DANIEL: Absolutely. So the podcast is called “For Your Sunday Morning Drive,” and how it kind of developed is I have about an hour‑and‑15‑minute drive to work with the congregation in Hawesville, Kentucky, and it was really kind of just dead space, right, where ‑‑ we get ready, we’re in this mad rush to leave the house and make sure everybody is ready to go to worship, and then there’s this hour‑and‑15‑minute lull where I’m like, I don’t know what to do here. And then we get there ‑‑ and I think you’re probably familiar with it, too. I won’t speak for you, though, but as a preacher, you have all of these things that you have to prep and make sure that this is ready, and it kind of felt like, on the way there, I was losing the intentionality behind worship. And so I would listen to a bunch of brotherhood podcasts, yours, and then there’s just so many others that are out there right now, and they’re all doing such good works, and it was really helpful for me to kind of help recenter my mind. 

And as I was driving, I would stop and I would share one of these posts, if I found one of these podcasts to be specifically really helpful, and I would say, “Well, here’s some thoughts for your Sunday morning drive,” and that kind of got me thinking. And the more I thought about it, I said, you know, this could be a really interesting space to fill and something that could help a lot of people, and if they’re having the same issues that I’m having with making sure I’m prepared for worship, then let me see if I can help them. So that’s kind of where the idea came from. They’re short, really digestible episodes with that intentionality behind it to help prepare our minds for worship.

WES: Yeah. Well, to say that they’re short might be a little bit of an understatement because I think that I listened to all of the episodes on my drive from my house to the church building, which is not nearly as far as your drive from your house to your church building. So they’re, what, about five minutes long?

DANIEL: Right. I try to keep it around five minutes long. The format is they ‑‑ you know, there’s a prompt to kind of help move you along and focus your mind spiritually, and then there’s some discussion questions at the end. And I think, at the time of this recording ‑‑ I don’t know when it’s going to come out, but there’s about five episodes, and I’ve got one in the chamber for Sunday, so… 

WES: That’s fantastic. Well, they’re short enough that I think families with even young kids that don’t have a long attention span ‑‑ I think families, no matter what their situation is or how long their commute from their house to their church building might be, I think everybody can get something out of it, has time to listen to it, and then even the discussion question is probably my favorite part of it ‑‑ maybe my second favorite part.  My first favorite part is the intro that you play every week, the little girl that asks ‑‑ or the little boy, I don’t know which ‑‑ that says, “Are we there yet?” Is that your family or is that ‑‑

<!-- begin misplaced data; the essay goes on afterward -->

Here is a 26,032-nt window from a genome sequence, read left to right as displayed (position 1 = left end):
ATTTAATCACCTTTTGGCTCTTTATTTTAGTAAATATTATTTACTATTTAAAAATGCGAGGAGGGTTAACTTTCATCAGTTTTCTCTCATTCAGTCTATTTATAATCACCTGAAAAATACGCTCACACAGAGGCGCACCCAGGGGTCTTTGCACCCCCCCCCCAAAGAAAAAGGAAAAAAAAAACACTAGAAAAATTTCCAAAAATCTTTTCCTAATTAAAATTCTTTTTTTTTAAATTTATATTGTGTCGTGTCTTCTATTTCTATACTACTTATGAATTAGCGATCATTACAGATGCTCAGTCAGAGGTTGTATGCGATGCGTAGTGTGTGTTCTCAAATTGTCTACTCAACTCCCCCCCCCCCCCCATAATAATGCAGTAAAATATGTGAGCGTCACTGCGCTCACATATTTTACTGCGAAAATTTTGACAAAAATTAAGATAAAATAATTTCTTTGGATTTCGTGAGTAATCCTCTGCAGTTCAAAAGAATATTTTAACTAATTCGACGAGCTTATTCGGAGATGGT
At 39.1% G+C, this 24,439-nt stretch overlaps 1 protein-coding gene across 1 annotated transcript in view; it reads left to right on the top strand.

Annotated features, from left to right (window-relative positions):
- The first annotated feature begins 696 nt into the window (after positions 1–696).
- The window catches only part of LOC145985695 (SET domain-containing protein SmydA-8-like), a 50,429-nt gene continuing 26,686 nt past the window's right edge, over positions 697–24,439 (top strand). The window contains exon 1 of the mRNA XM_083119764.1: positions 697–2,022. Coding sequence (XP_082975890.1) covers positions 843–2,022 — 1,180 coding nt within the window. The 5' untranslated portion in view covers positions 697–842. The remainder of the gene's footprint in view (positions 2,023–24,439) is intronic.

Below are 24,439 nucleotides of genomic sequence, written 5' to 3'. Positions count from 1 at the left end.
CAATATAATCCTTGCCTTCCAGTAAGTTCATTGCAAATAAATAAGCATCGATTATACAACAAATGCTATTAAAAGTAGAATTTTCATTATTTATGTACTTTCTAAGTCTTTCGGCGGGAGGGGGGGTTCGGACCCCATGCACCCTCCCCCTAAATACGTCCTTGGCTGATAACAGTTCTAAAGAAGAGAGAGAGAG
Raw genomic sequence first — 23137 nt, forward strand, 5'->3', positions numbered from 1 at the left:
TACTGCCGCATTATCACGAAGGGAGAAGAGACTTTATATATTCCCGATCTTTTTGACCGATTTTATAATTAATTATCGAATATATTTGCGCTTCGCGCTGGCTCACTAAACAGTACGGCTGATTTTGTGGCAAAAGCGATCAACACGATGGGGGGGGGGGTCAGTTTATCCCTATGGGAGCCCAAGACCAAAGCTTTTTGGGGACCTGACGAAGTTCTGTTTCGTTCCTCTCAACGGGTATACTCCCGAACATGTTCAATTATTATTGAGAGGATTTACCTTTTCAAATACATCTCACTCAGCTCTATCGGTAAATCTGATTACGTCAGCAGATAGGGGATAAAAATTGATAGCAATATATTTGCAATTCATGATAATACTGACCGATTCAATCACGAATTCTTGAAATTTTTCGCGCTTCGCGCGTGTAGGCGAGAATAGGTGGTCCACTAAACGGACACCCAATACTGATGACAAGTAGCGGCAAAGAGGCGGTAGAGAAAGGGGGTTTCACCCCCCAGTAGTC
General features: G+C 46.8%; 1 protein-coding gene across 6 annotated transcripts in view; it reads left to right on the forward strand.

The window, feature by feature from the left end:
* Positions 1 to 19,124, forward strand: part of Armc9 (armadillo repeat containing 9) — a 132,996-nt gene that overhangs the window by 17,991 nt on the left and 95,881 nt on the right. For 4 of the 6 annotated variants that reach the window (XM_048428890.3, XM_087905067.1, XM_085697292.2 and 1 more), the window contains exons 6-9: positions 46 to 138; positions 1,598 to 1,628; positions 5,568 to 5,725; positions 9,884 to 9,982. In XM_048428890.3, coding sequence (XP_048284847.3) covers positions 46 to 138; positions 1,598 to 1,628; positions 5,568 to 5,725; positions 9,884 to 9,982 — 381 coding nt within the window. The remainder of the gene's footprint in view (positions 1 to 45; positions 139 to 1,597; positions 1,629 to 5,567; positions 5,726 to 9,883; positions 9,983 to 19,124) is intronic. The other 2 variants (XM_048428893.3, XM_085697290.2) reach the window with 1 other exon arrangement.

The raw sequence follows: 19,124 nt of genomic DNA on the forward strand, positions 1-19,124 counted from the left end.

DANIEL: That’s my daughter, Evelyn. She’s six, and she saw me down there with a microphone and she’s like, “Dad, what are you doing?” And I was like, “Oh, come here and I’ll show you.” And so she’s like, “Can I do it?” And that’s kind of where that came from. And, yeah, she steals the show, as far as I’m concerned.

WES: I love it. I love it. Yeah, that is definitely my favorite part of the show. You hear the car start, the door close, and she asks, “Are we there yet?” And it’s really, really good, and I really think people can get a lot out of it, and I think the mindset behind it, the intention behind it is really important.  But, in fact, speaking of mindset, one of the things that you quote every week is Colossians 3:2 about setting our mind on things above, not on things that are on earth. So let’s talk about that idea behind Colossians 3, that passage there, and why setting our mind on certain things, setting our mind on things above, why is it so important, not just for Sunday morning, but all the time.

DANIEL: Well, I think if we look at Colossians as a book, it has, of course, some amazing application to it, and if we are narrowing our view specifically to Colossians 3, there’s this list of things that Paul tells us to stay away from, right? He says you set your mind above because that’s where Jesus is, that’s where Christ is, on these above aspects of our lives. And if we look at our motivations for, like you said, not just Sunday mornings, but every day, our intentionality informs our purpose, right? So if I’m going to go throughout my day and just live however I want without purposefully directing my mind to God, then of course I’m going to move all over the place spiritually, and, I mean, I don’t think that’s any more important than whenever we’re coming before God in worship.